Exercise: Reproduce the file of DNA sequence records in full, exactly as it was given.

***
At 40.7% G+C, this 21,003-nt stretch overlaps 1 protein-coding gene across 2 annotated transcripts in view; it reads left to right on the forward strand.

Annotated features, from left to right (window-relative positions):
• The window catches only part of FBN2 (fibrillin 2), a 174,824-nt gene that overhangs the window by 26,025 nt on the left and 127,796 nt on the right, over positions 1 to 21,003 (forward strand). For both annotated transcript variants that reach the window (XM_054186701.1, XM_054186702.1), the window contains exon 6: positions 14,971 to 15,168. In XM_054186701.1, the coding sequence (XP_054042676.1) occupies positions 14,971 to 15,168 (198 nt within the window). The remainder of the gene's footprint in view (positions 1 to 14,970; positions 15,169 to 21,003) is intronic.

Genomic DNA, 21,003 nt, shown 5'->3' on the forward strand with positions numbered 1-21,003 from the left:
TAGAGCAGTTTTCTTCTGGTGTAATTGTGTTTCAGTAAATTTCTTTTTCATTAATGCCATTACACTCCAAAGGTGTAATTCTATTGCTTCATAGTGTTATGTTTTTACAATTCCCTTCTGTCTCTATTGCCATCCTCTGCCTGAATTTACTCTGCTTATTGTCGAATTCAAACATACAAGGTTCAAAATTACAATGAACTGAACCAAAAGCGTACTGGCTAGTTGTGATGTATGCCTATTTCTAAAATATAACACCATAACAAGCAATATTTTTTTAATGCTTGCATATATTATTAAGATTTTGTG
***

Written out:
At 40.7% G+C, this 21,003-nt stretch overlaps 1 protein-coding gene across 2 annotated transcripts in view; it reads left to right on the forward strand.

Annotated features, from left to right (window-relative positions):
• The window catches only part of FBN2 (fibrillin 2), a 174,824-nt gene that overhangs the window by 26,025 nt on the left and 127,796 nt on the right, over positions 1 to 21,003 (forward strand). For both annotated transcript variants that reach the window (XM_054186701.1, XM_054186702.1), the window contains exon 6: positions 14,971 to 15,168. In XM_054186701.1, the coding sequence (XP_054042676.1) occupies positions 14,971 to 15,168 (198 nt within the window). The remainder of the gene's footprint in view (positions 1 to 14,970; positions 15,169 to 21,003) is intronic.

Genomic DNA, 21,003 nt, shown 5'->3' on the forward strand with positions numbered 1-21,003 from the left:
TAGAGCAGTTTTCTTCTGGTGTAATTGTGTTTCAGTAAATTTCTTTTTCATTAATGCCATTACACTCCAAAGGTGTAATTCTATTGCTTCATAGTGTTATGTTTTTACAATTCCCTTCTGTCTCTATTGCCATCCTCTGCCTGAATTTACTCTGCTTATTGTCGAATTCAAACATACAAGGTTCAAAATTACAATGAACTGAACCAAAAGCGTACTGGCTAGTTGTGATGTATGCCTATTTCTAAAATATAACACCATAACAAGCAATATTTTTTTAATGCTTGCATATATTATTAAGATTTTGTG